Is Your Health Club Addicted To Bad Profits- by aihaozhe2

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									Is your health club or wellness center addicted to bad profits?

Profits earned at the expense of member and client relationships hurt your business.
And businesses without good customer relationships flounder, wither and die.

Avoid these five bad profit practices to build loyalty in your health and wellness
business:

1) Steep penalties that "trap" members who would otherwise switch to other health
clubs or fitness centers

Sure, you've found a way to make a little more money. The downside: customers who
feel trapped often make sure everyone they know hears their complaints.

Is your business really willing to pay that price?

2) Stringent refund policies blindly enforced, often with unrealistic timelines

A client develops minor health issues she attributes to nutritional products she bought
from you.

When she tries to return the products, you refuse - no returns on opened products.
True, you keep the profit from the initial sale, but at the expense of the customer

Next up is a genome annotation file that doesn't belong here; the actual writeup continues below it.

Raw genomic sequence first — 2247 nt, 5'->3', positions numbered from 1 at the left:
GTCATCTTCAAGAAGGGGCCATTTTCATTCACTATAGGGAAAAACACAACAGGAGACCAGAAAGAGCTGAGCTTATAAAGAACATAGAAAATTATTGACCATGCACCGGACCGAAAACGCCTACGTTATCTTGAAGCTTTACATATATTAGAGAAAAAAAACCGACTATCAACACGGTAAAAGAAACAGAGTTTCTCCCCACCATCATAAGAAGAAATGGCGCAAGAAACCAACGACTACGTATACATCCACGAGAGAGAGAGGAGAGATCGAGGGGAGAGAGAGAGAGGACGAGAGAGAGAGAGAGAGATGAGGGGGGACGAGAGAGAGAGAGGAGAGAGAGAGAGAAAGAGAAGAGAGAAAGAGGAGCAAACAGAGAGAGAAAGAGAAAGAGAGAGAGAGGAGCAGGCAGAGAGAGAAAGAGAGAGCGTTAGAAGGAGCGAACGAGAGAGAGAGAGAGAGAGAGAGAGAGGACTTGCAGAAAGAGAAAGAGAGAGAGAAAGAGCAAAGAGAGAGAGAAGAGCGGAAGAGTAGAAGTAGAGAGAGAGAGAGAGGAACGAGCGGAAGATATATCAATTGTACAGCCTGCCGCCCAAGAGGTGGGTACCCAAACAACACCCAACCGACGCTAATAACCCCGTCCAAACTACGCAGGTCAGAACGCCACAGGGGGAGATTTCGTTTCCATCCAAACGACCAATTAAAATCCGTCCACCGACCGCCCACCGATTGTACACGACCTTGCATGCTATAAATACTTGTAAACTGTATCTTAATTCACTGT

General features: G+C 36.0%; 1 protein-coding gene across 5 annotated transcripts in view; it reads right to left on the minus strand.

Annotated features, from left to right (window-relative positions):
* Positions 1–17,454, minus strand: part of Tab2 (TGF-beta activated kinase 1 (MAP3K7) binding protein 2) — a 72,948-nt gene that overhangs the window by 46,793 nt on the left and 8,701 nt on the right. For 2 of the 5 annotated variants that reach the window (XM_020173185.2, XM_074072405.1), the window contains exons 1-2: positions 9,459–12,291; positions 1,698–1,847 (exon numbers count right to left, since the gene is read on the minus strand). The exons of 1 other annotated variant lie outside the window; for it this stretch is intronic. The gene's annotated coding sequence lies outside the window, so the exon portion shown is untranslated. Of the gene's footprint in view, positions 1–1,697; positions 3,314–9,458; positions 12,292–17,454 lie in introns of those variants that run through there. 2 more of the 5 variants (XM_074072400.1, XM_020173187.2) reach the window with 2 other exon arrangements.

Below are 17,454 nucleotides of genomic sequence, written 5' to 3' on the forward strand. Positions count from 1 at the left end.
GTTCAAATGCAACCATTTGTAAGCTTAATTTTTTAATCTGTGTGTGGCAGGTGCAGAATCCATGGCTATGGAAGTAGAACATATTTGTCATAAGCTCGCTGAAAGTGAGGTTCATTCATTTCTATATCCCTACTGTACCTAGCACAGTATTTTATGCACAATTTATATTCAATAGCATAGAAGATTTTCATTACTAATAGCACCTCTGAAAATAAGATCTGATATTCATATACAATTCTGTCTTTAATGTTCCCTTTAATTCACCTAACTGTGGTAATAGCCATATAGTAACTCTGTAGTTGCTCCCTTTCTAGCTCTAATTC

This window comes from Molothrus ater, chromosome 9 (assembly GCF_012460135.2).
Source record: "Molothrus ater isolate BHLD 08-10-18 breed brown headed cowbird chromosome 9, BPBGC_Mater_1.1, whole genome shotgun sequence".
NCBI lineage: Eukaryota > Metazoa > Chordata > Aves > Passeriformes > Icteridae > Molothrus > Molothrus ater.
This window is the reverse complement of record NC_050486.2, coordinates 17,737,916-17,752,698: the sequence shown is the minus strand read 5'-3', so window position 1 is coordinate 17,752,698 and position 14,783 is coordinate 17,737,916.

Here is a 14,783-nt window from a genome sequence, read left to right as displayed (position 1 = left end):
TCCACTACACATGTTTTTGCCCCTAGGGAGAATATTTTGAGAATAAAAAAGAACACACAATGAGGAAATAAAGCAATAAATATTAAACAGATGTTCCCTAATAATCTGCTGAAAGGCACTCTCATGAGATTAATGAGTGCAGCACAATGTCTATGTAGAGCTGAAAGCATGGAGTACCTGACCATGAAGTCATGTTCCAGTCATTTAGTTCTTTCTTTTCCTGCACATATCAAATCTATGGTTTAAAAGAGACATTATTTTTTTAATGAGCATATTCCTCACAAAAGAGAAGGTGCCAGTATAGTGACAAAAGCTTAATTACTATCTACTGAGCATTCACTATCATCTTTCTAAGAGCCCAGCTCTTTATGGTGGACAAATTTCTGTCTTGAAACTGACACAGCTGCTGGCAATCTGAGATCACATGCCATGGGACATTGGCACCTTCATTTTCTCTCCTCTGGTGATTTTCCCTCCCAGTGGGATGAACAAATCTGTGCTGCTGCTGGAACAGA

relationship and tremendous ill-will.

She's mad and she'll make sure everyone knows about it.

3) Nuisance charges that far exceed the value provided to your member or client

Frequent offenders in health and fitness businesses: towel service fees, overpriced
bottled water, a steep fee if you forget your ID card, another steep fee to replace an ID
card, charges to use other locations within a single chain of gyms or fitness centers.

It's not unusual for charges like this to make up 20 - 30% of the bottom line for some
health clubs and wellness centers.

Yet squeezing as many dollars as possible from members when they feel they have no
or poor alternatives is a lousy strategy for building long-lasting relationships.

4) Offering discounts to new customers only

Yes, it creates short-term profits by attracting lots of new customers. However, they'll
switch as soon as they find a slightly better price.
Meanwhile you've ticked off your loyal customers by charging them higher rates. Plus,
service often suffers while your business tries to handle the jump in new business.

5) "Special offers" that abuse otherwise faithful fans

One of the biggest offenders: the in-home exercise video market. Instructors
pre-announce videos, hinting that the actual products will follow shortly. They offer
aggressive discounts for fully-paid pre-orders. Multiple delays then occur, pushing the
final release date out as much as two years from the original pre-order.

This kind of treatment turns even raving fans into disillusioned cynics who share their
disgust and fury with friends, family, and coworkers.

								
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